I am writing today to tell you a heart wrenching story that needs to be heard by others, in order to spread awareness. Let me start by explaining that my brother-in-law David is truly a wonderful person, someone I have looked up to and admired. He has always been an extremely hard worker, and is a loyal husband and devoted father of three beautiful children — Zoe, Kalista, and David Jr., ages 7, 5, and 2, respectively.
Currently both Zoe and Kalista attend Rivergold Elementary where each of them happily displays not only their intellect, but their athletic and artist abilities. Outside of school they enjoy horseback riding lessons and dance classes. Meanwhile David Jr. is still exploring the world at home and his favorite activity is playing with his monster truck collection.
I adore them each as their aunt; they deserve all the positivity this planet has to offer, for as joyful as they appear, they need support from others right now.
It all began in February 2015, when their father, David, began to think he had carpel tunnel syndrome in his right hand — after all, you hear so many people talk about that issue. He didn’t seem to have any pain, rather, the hand began to stop functioning and he couldn’t use it. Due to working ten years straight at a law firm, it was safe to assume the problem was most likely from spending so many hours at his desk.
My sister, Amber, took David to a neurologist, thinking it would be a routine visit and that there would be a cure to fix his hand. The doctor began to explain that he did not think it was carpel tunnel syndrome, but more likely from an underlying disease. The doctor handed over a list, explaining that more testing was needed in order to find out which illness it could be — process of elimination.
That is when all the tests started, from MRIs to CT scans, to EKGS, all being done in San Francisco because they do not offer the types of tests he needed locally — even in Fresno. No doctor ever confirmed what David had until September 2015, when finally they told him the blunt truth. The diagnosis: amyotrophic lateral sclerosis (ALS) — also known as Lou Gehrig’s disease.
I was shocked when my sister told me what was going on; I was confused and saddened. I did not know how to help, other than saying “I am here,” for emotional support; she could talk to me or come to me if she ever felt over-burdened. However, I knew her world, as well as the children’s, had been altered forever.
You see, ALS isn’t curable — there is no way to stop it, and it isn’t something you inherit through genetics. This means, any single person in the world is capable of having Lou Gehrig’s disease regardless of age, gender, or race. Every 90 minutes someone is being diagnosed with ALS.
David was told he has an average of two to five years of his life left, because ALS is a progressive neurodegenerative disease. This means nerve cells and pathways within the brain and spinal cord are being attacked. As ALS continues, in the later stages of the disease, the individual’s body becomes paralyzed, although many patients’ minds can still function normally. It is important to note, however, that no two humans are the same, so the disease can cause a number of different symptoms from person to person. It is said that two out of 100,000 people will die from ALS.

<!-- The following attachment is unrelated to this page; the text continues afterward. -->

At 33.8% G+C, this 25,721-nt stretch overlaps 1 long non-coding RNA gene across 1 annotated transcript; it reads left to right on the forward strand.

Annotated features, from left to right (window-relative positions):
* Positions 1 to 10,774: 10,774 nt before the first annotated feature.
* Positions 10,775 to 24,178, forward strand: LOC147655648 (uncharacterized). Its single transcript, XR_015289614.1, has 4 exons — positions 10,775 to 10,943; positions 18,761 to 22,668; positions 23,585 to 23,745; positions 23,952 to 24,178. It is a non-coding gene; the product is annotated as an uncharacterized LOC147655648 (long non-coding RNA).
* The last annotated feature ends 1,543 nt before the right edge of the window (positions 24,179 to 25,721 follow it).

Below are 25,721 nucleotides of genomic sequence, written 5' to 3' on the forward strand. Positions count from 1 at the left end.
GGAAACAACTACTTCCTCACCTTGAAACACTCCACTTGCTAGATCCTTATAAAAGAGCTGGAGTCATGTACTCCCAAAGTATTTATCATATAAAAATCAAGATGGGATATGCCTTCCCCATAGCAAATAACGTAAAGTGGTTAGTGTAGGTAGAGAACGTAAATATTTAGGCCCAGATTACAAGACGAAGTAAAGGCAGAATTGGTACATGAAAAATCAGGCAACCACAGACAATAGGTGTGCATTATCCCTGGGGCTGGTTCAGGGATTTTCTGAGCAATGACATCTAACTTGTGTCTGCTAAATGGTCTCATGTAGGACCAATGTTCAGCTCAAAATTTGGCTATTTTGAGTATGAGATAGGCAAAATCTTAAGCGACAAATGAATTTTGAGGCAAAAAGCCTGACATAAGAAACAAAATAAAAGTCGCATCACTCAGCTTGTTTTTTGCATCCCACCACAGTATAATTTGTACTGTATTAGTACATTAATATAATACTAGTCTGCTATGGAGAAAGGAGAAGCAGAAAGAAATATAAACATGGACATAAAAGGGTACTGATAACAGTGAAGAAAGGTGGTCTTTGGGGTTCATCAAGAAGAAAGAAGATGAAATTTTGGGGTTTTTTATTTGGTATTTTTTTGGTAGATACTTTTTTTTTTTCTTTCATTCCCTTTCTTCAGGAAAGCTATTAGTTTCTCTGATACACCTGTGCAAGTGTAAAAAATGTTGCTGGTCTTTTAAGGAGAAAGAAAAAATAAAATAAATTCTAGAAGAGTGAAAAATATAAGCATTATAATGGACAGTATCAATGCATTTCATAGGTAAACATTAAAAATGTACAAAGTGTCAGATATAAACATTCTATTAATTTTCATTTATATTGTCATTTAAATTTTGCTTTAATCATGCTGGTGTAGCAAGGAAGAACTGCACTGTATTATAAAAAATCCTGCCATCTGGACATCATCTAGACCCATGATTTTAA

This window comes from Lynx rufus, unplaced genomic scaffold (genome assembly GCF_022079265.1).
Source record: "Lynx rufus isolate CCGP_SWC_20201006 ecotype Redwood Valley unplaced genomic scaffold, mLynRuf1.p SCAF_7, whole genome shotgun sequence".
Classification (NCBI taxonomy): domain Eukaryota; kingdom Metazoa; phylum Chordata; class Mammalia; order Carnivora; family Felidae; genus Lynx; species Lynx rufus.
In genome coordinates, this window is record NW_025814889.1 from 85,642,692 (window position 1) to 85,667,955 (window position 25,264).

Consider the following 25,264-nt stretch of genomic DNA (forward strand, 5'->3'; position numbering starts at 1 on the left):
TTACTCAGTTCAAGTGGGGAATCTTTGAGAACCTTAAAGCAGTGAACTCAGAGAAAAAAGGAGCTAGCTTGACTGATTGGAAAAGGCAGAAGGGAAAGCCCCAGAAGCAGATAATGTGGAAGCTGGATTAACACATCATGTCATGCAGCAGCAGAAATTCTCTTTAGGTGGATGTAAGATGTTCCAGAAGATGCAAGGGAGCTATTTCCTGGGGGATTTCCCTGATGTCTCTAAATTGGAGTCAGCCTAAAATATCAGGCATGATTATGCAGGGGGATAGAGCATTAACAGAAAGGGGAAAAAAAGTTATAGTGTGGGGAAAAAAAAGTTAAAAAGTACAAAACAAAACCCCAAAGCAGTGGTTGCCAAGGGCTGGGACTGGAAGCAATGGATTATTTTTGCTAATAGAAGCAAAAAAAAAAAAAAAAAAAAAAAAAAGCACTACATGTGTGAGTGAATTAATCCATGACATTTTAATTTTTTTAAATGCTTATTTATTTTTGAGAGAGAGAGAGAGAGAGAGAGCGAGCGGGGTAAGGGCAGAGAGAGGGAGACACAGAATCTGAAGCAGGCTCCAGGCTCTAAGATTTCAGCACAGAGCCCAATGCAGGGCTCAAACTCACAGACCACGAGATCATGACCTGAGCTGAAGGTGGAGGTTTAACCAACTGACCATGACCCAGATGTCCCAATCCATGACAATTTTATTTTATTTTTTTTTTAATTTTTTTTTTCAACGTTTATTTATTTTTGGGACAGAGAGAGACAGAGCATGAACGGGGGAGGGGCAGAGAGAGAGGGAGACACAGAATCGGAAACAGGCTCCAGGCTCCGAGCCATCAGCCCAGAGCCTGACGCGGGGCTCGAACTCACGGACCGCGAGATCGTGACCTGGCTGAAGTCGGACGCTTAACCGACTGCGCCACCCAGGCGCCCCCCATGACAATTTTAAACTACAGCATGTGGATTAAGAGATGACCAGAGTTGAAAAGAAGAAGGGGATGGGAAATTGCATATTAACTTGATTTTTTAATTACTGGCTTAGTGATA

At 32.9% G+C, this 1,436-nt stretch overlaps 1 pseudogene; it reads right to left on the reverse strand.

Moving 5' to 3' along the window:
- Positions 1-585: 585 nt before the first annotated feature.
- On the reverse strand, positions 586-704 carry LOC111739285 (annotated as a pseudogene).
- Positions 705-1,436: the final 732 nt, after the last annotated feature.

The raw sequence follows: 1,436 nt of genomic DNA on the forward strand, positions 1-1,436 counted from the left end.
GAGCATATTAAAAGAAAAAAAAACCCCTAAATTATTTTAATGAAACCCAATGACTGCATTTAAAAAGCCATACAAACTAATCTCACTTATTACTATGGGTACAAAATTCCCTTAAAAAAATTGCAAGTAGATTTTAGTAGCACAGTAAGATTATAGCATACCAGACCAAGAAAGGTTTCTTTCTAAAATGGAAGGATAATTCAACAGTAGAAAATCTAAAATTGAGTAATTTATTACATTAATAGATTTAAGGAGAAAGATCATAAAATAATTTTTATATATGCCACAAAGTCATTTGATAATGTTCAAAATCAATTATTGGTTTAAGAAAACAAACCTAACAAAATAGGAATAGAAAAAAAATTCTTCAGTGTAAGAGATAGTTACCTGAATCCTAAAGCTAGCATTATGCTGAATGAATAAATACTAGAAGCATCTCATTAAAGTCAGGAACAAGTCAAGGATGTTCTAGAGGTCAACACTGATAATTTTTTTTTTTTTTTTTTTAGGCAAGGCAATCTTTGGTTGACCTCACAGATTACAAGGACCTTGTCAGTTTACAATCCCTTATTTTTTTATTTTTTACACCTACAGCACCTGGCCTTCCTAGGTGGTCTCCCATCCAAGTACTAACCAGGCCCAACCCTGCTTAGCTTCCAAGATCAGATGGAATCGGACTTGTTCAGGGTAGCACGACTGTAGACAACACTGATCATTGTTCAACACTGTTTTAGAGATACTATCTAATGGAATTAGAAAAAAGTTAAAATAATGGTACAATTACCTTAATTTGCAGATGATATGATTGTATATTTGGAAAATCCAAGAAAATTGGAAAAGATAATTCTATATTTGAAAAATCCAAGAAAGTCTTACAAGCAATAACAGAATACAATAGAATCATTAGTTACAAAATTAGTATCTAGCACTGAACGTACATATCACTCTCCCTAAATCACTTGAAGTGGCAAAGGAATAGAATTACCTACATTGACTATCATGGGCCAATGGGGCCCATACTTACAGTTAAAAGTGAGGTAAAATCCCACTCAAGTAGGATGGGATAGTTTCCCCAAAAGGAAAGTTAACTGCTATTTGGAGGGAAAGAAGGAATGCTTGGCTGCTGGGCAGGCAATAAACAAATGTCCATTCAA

I believe it is also crucial for me to mention that most individuals who are diagnosed with ALS are usually in their late 50s or 60s, but not always, as is the case with David. He is only 31 years old, and had planned a bright future with his wife and children. The two eldest children know their daddy is going to pass away and this has affected the family, not just mentally, but emotionally. It hurts to hear my sister tell me that for Christmas they wrote a letter to Santa to save their dad, or that they say “Why is daddy broken? Why can’t we fix him?”
David’s right hand — the one that originally bothered him in 2015 — is now balled into a constant clenched fist, and his right arm has become useless. He has fallen and tripped a few times. Eventually he will need a motorized wheelchair, feeding tubes, catheter, and other medical appliances. David needs help daily with things such as showering, shaving, eating, and changing his clothes. Right now, my sister is on a temporary 30-day leave so she can help her husband, as well as search for a caregiver. Amber is contracted with Fresno County as a therapist who works with child protective services. So, you can imagine that her career in itself, while it helps children in horrendous situations, it is very difficult one.
My sister, Amber, has never been one to ask for handouts, but understand it takes about $300,000.00 a year to care for a person with ALS. She works endlessly to keep the house running; the bills are paid, food on the table, and she is a superwoman in my eyes. That is why today I sat down and wrote this as best I could, because I know they need someone to write their story for them. I know they need support as well as any donations anyone is willing to offer. As long as my words reach just one other person, that would be enough.
Be aware for you and your loved ones, spread the word, and do what you can. Thank you.
Alicia Arce is David Tringali’s sister-in-law.